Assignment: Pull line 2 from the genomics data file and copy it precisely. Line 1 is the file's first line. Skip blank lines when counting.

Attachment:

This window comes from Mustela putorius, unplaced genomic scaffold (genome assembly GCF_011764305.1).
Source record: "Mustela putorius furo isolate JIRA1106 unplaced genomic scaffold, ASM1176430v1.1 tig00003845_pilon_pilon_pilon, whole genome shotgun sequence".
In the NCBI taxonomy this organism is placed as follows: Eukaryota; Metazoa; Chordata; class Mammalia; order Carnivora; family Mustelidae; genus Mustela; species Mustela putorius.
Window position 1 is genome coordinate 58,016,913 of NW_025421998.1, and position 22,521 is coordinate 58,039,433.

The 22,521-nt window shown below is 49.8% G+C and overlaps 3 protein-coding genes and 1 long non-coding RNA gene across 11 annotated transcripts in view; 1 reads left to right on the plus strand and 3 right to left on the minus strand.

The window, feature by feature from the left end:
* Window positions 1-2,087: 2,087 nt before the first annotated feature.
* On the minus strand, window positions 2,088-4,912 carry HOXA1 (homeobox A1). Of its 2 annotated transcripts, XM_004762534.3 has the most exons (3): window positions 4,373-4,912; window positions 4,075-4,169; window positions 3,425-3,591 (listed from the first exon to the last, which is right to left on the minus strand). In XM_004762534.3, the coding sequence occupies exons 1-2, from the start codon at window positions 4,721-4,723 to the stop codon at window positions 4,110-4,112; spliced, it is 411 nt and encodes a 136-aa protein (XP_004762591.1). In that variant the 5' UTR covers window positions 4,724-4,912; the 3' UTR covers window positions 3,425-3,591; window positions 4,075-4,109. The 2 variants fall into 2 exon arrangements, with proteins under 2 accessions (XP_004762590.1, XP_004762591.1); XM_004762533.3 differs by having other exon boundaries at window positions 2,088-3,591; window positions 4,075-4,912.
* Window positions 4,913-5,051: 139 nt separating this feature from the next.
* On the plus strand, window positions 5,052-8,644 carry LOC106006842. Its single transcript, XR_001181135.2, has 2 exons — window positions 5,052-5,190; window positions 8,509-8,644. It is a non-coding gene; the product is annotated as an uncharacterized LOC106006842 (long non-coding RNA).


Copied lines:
Source record: "Mustela putorius furo isolate JIRA1106 unplaced genomic scaffold, ASM1176430v1.1 tig00003845_pilon_pilon_pilon, whole genome shotgun sequence".